How to Store Garlic Properly at Home 1 Comment
It is very common for people to ask how they should store their garlic at home. The process is actually very easy and if a few basic steps are taken, your garlic should stay in good shape for a long time.
When storing garlic for the first time, keep an eye on it for several months. Every home has different conditions and you may need to make adjustments to get things perfect. Over time, you will learn what works best for you and your environment.
(1) Garlic Varieties
Although the average homeowner doesn't always know the type of garlic they have purchased or grown themselves, it is important to understand that not all garlic keeps as well as others. Most of the garlic you purchase at the grocery store is grown in warmer climates such as California and is a type of softneck garlic. These tend to store for a very long time and are not overly difficult to keep in good condition when storing at home.
The majority of garlic that gardeners grow in Canada or is purchased at local Farmers' Markets is considered hardneck garlic (although some softneck garlic is also grown). Hardneck garlic tends to store for a shorter period of time but does have a very wide range of storage ability depending on the specific variety. They can be stored for as little as 3 months (Rocambole) and as long as a year (Creole).
(2) Temperature & Humidity
When being stored, garlic does not like to be too warm or too cold. The temperature should remain above 10⁰C (to prevent sprouting) and below 20⁰C (to prevent premature dehydration) with an ideal range of 13⁰C or 14⁰C. This means that you shouldn't store your garlic in a refrigerator as it will often grow roots, sprout, mould or dehydrate.
Also, it is best to keep your garlic in a dark place when possible (although not completely necessary) with good air circulation, especially in more humid conditions. Humidity between 45% and 50% (similar to conditions in many homes) is high enough to minimize dehydration and low enough to prevent root growth.
(3) Storage Method
If your garlic has had its tops and roots trimmed, hanging it in mesh bags is usually the best option. This allows for good air circulation and helps prevent moulds or decay. If a mesh bag isn't available, pantyhose can also be used as an alternative, as they act similarly and don't hold moisture.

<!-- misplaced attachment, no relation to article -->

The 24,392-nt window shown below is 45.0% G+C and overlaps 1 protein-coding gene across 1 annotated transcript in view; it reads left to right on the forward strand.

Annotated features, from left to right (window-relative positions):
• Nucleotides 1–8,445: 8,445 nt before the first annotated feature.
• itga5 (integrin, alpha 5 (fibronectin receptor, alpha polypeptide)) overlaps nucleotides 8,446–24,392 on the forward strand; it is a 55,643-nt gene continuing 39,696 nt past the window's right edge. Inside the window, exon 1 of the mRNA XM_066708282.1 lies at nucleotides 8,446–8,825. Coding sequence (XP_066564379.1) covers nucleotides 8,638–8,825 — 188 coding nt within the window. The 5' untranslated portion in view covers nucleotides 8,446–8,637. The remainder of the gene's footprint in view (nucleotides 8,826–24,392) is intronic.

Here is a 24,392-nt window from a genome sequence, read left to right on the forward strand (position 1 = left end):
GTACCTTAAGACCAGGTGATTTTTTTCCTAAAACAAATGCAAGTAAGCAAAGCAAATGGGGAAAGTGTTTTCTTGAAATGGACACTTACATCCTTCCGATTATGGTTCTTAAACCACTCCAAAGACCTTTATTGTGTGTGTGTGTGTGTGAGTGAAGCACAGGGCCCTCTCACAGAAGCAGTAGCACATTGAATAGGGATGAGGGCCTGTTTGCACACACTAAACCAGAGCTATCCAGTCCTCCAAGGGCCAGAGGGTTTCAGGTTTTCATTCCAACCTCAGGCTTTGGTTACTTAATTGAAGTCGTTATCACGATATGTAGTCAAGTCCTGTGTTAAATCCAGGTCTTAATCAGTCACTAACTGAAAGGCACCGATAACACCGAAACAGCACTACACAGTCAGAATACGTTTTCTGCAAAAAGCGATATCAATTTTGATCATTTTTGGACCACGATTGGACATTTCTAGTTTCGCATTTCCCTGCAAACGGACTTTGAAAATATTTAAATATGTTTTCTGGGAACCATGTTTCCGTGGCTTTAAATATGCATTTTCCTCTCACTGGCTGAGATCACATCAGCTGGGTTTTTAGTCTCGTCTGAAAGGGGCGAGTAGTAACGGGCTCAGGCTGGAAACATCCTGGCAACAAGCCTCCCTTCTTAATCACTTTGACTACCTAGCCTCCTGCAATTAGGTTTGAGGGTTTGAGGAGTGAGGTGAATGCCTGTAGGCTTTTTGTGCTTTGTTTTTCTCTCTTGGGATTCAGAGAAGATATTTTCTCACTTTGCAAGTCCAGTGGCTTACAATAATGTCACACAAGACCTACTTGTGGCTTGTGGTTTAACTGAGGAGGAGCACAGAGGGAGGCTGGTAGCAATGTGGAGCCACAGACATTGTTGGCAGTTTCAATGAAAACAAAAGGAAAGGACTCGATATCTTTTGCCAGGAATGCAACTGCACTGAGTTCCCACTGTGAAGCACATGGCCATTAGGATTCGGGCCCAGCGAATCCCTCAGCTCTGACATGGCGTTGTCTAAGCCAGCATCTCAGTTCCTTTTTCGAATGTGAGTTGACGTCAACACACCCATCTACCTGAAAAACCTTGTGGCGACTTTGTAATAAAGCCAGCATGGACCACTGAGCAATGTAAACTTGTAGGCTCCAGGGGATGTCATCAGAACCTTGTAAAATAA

Some people also keep their bulbs on the kitchen counter or in an open bowl or plate which works well for smaller numbers of bulbs.
Storing garlic in a closed container is not a good idea and will almost always lead to moulds or roots developing. This includes things like paper bags, zip lock bags that do not allow enough air circulation.
Another method used by many garlic growers is to leave the tops on and to hang the bulbs in small bundles (hardnecks) or braids (softnecks). Just like loose garlic bulbs, the bundles should be stored in an area with good air circulation.
Hanging garlic in a basement often works best for homeowners. Basements tend to be a bit cooler than the rest of the house and usually have the proper humidity levels. If your basement is on the humid side, it is very important to have the garlic stored in an area with good air circulation and to try lowering the humidity when possible.
Some homeowners will use a small fan to create a bit of airflow, but the fan should never be blowing directly on the garlic as this will usually cause it to dehydrate prematurely.
If you don't have a basement, a cool dark location such as a cupboard or pantry can work as well. The air circulation in a cupboard is not generally very good, so keep an eye on it to make sure it stays in good condition. If you begin to notice that your garlic has mould or that it begins to grow roots, you should consider storing it in a more open location such as a countertop.
About the Author: John Côté owns and operates John Boy Farms with his family who have been farming the same land for over 140 years. As an agronomist and experienced farmer, he helps other growers learn how to grow garlic successfully. He has written many articles and is the author of The Master Guide to Growing Big Garlic.